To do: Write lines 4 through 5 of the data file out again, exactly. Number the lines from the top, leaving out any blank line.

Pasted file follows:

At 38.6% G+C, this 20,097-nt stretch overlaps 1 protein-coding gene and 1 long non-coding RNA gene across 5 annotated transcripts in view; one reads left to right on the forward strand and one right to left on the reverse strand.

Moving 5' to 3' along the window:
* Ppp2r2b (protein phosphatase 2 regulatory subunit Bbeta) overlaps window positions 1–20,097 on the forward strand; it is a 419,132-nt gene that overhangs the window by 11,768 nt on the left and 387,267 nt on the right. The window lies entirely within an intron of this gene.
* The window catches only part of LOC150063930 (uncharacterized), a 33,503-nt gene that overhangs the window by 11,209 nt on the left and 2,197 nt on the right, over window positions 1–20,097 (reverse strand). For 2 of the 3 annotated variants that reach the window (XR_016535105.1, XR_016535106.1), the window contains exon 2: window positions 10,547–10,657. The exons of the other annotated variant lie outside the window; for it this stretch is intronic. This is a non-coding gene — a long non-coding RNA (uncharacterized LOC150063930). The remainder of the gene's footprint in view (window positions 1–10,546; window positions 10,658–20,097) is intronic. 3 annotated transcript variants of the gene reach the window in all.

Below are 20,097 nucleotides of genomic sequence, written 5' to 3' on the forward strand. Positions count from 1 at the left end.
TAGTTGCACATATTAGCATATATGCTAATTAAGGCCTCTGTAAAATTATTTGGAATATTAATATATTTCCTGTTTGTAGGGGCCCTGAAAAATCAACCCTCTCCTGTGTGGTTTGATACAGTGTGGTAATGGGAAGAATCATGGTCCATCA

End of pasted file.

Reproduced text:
* The window catches only part of LOC150063930 (uncharacterized), a 33,503-nt gene that overhangs the window by 11,209 nt on the left and 2,197 nt on the right, over window positions 1–20,097 (reverse strand). For 2 of the 3 annotated variants that reach the window (XR_016535105.1, XR_016535106.1), the window contains exon 2: window positions 10,547–10,657. The exons of the other annotated variant lie outside the window; for it this stretch is intronic. This is a non-coding gene — a long non-coding RNA (uncharacterized LOC150063930). The remainder of the gene's footprint in view (window positions 1–10,546; window positions 10,658–20,097) is intronic. 3 annotated transcript variants of the gene reach the window in all.

Below are 20,097 nucleotides of genomic sequence, written 5' to 3' on the forward strand. Positions count from 1 at the left end.